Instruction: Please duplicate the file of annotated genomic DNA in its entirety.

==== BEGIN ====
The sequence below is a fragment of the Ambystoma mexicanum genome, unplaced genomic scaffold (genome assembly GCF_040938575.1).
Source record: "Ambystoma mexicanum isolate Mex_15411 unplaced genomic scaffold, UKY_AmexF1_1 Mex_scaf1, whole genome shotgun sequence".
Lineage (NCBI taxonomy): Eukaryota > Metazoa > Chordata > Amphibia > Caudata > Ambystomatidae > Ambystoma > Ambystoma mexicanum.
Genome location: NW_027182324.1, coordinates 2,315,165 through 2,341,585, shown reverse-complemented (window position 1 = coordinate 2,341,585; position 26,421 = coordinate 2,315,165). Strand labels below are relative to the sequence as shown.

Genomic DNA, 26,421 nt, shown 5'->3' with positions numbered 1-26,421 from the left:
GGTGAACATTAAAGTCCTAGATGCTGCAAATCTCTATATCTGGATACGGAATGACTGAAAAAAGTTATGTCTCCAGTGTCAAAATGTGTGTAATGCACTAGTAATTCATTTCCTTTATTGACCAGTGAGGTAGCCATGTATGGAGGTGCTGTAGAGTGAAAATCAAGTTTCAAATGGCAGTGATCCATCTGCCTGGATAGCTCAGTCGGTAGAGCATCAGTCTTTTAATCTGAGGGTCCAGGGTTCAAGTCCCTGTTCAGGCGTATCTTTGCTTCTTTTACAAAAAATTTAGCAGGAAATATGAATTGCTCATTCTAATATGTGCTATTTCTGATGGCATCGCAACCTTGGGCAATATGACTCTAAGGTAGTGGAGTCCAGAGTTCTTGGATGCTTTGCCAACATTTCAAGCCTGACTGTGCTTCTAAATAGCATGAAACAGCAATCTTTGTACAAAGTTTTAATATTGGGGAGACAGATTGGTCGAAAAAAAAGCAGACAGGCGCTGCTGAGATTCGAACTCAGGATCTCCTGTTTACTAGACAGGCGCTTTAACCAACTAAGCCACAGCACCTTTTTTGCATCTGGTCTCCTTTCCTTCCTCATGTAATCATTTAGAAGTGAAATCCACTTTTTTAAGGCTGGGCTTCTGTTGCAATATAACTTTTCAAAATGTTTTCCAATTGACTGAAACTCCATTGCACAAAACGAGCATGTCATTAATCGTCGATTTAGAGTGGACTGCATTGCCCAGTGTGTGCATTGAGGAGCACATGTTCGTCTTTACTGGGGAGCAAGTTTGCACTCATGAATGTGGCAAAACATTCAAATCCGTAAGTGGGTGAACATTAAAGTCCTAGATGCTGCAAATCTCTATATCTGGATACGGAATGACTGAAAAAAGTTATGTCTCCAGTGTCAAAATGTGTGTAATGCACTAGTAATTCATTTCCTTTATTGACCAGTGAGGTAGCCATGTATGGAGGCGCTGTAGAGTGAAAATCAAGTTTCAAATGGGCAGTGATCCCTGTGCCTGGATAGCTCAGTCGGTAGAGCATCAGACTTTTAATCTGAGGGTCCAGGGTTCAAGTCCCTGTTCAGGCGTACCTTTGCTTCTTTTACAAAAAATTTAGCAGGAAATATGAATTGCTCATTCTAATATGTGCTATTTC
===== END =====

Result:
The sequence below is a fragment of the Ambystoma mexicanum genome, unplaced genomic scaffold (genome assembly GCF_040938575.1).
Source record: "Ambystoma mexicanum isolate Mex_15411 unplaced genomic scaffold, UKY_AmexF1_1 Mex_scaf1, whole genome shotgun sequence".
Lineage (NCBI taxonomy): Eukaryota > Metazoa > Chordata > Amphibia > Caudata > Ambystomatidae > Ambystoma > Ambystoma mexicanum.
Genome location: NW_027182324.1, coordinates 2,315,165 through 2,341,585, shown reverse-complemented (window position 1 = coordinate 2,341,585; position 26,421 = coordinate 2,315,165). Strand labels below are relative to the sequence as shown.

Genomic DNA, 26,421 nt, shown 5'->3' with positions numbered 1-26,421 from the left:
GGTGAACATTAAAGTCCTAGATGCTGCAAATCTCTATATCTGGATACGGAATGACTGAAAAAAGTTATGTCTCCAGTGTCAAAATGTGTGTAATGCACTAGTAATTCATTTCCTTTATTGACCAGTGAGGTAGCCATGTATGGAGGTGCTGTAGAGTGAAAATCAAGTTTCAAATGGCAGTGATCCATCTGCCTGGATAGCTCAGTCGGTAGAGCATCAGTCTTTTAATCTGAGGGTCCAGGGTTCAAGTCCCTGTTCAGGCGTATCTTTGCTTCTTTTACAAAAAATTTAGCAGGAAATATGAATTGCTCATTCTAATATGTGCTATTTCTGATGGCATCGCAACCTTGGGCAATATGACTCTAAGGTAGTGGAGTCCAGAGTTCTTGGATGCTTTGCCAACATTTCAAGCCTGACTGTGCTTCTAAATAGCATGAAACAGCAATCTTTGTACAAAGTTTTAATATTGGGGAGACAGATTGGTCGAAAAAAAAGCAGACAGGCGCTGCTGAGATTCGAACTCAGGATCTCCTGTTTACTAGACAGGCGCTTTAACCAACTAAGCCACAGCACCTTTTTTGCATCTGGTCTCCTTTCCTTCCTCATGTAATCATTTAGAAGTGAAATCCACTTTTTTAAGGCTGGGCTTCTGTTGCAATATAACTTTTCAAAATGTTTTCCAATTGACTGAAACTCCATTGCACAAAACGAGCATGTCATTAATCGTCGATTTAGAGTGGACTGCATTGCCCAGTGTGTGCATTGAGGAGCACATGTTCGTCTTTACTGGGGAGCAAGTTTGCACTCATGAATGTGGCAAAACATTCAAATCCGTAAGTGGGTGAACATTAAAGTCCTAGATGCTGCAAATCTCTATATCTGGATACGGAATGACTGAAAAAAGTTATGTCTCCAGTGTCAAAATGTGTGTAATGCACTAGTAATTCATTTCCTTTATTGACCAGTGAGGTAGCCATGTATGGAGGCGCTGTAGAGTGAAAATCAAGTTTCAAATGGGCAGTGATCCCTGTGCCTGGATAGCTCAGTCGGTAGAGCATCAGACTTTTAATCTGAGGGTCCAGGGTTCAAGTCCCTGTTCAGGCGTACCTTTGCTTCTTTTACAAAAAATTTAGCAGGAAATATGAATTGCTCATTCTAATATGTGCTATTTC